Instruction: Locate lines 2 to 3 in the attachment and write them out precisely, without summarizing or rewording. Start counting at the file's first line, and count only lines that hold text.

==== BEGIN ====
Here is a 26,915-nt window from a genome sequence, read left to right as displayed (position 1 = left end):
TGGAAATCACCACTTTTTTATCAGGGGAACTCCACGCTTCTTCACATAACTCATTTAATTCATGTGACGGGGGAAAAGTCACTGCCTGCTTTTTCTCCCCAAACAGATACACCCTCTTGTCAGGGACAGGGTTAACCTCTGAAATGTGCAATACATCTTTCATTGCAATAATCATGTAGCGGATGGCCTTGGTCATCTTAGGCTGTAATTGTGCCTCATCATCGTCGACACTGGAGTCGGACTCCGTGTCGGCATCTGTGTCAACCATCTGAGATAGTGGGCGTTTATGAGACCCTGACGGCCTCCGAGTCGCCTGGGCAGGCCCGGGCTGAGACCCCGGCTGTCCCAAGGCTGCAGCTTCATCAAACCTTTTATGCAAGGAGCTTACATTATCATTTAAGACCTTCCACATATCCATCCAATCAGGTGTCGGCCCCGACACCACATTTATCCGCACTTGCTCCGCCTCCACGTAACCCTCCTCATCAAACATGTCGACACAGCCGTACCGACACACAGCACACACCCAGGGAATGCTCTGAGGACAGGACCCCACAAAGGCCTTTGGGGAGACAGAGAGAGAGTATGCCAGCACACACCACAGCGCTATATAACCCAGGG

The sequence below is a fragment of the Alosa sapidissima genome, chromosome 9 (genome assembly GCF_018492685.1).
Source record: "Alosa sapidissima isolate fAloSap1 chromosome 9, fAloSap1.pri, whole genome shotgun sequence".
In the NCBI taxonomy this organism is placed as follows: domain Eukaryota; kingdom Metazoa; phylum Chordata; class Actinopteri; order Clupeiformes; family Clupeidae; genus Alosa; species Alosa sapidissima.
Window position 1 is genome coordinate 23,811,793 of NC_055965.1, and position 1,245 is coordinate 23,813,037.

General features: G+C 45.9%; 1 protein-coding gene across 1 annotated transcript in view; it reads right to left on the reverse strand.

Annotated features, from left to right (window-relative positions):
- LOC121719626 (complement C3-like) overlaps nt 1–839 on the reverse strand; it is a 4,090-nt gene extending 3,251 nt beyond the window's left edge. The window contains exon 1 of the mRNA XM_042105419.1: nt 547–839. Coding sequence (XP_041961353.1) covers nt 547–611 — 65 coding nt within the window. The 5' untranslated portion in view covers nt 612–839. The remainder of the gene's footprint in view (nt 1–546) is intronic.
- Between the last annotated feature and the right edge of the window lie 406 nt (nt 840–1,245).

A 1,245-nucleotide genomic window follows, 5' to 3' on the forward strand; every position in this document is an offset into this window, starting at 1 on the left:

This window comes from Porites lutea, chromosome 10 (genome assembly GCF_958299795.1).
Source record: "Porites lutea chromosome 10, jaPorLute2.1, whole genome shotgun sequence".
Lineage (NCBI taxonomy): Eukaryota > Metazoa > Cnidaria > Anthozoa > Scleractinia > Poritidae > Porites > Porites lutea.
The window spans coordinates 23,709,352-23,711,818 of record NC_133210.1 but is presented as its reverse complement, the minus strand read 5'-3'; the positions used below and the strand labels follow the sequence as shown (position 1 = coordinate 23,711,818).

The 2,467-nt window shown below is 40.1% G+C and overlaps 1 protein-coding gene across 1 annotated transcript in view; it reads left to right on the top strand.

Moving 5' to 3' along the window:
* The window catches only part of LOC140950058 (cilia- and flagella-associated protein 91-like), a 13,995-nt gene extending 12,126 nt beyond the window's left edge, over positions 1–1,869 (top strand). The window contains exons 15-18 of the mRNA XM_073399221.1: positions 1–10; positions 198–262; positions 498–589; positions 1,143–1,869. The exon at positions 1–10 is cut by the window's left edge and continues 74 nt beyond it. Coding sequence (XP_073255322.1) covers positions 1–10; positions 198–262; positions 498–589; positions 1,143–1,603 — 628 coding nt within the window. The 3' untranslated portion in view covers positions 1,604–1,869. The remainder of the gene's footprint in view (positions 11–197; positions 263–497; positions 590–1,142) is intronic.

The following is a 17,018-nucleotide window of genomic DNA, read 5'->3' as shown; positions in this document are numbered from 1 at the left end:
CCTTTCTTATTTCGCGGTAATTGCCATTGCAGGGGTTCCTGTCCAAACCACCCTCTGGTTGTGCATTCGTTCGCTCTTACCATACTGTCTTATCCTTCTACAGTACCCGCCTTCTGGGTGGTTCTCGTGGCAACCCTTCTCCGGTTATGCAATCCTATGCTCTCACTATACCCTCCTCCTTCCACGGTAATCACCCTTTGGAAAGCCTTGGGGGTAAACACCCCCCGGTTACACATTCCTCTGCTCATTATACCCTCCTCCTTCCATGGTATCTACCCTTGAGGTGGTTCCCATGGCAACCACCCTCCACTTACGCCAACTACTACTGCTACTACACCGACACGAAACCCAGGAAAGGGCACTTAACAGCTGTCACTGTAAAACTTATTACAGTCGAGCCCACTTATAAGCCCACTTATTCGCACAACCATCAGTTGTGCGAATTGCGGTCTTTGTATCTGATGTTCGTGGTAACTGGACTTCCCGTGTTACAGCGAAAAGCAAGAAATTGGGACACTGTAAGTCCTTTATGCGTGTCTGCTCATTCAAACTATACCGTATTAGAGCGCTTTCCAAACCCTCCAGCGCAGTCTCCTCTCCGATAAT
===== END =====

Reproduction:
TGGAAATCACCACTTTTTTATCAGGGGAACTCCACGCTTCTTCACATAACTCATTTAATTCATGTGACGGGGGAAAAGTCACTGCCTGCTTTTTCTCCCCAAACAGATACACCCTCTTGTCAGGGACAGGGTTAACCTCTGAAATGTGCAATACATCTTTCATTGCAATAATCATGTAGCGGATGGCCTTGGTCATCTTAGGCTGTAATTGTGCCTCATCATCGTCGACACTGGAGTCGGACTCCGTGTCGGCATCTGTGTCAACCATCTGAGATAGTGGGCGTTTATGAGACCCTGACGGCCTCCGAGTCGCCTGGGCAGGCCCGGGCTGAGACCCCGGCTGTCCCAAGGCTGCAGCTTCATCAAACCTTTTATGCAAGGAGCTTACATTATCATTTAAGACCTTCCACATATCCATCCAATCAGGTGTCGGCCCCGACACCACATTTATCCGCACTTGCTCCGCCTCCACGTAACCCTCCTCATCAAACATGTCGACACAGCCGTACCGACACACAGCACACACCCAGGGAATGCTCTGAGGACAGGACCCCACAAAGGCCTTTGGGGAGACAGAGAGAGAGTATGCCAGCACACACCACAGCGCTATATAACCCAGGG

The sequence below is a fragment of the Alosa sapidissima genome, chromosome 9 (genome assembly GCF_018492685.1).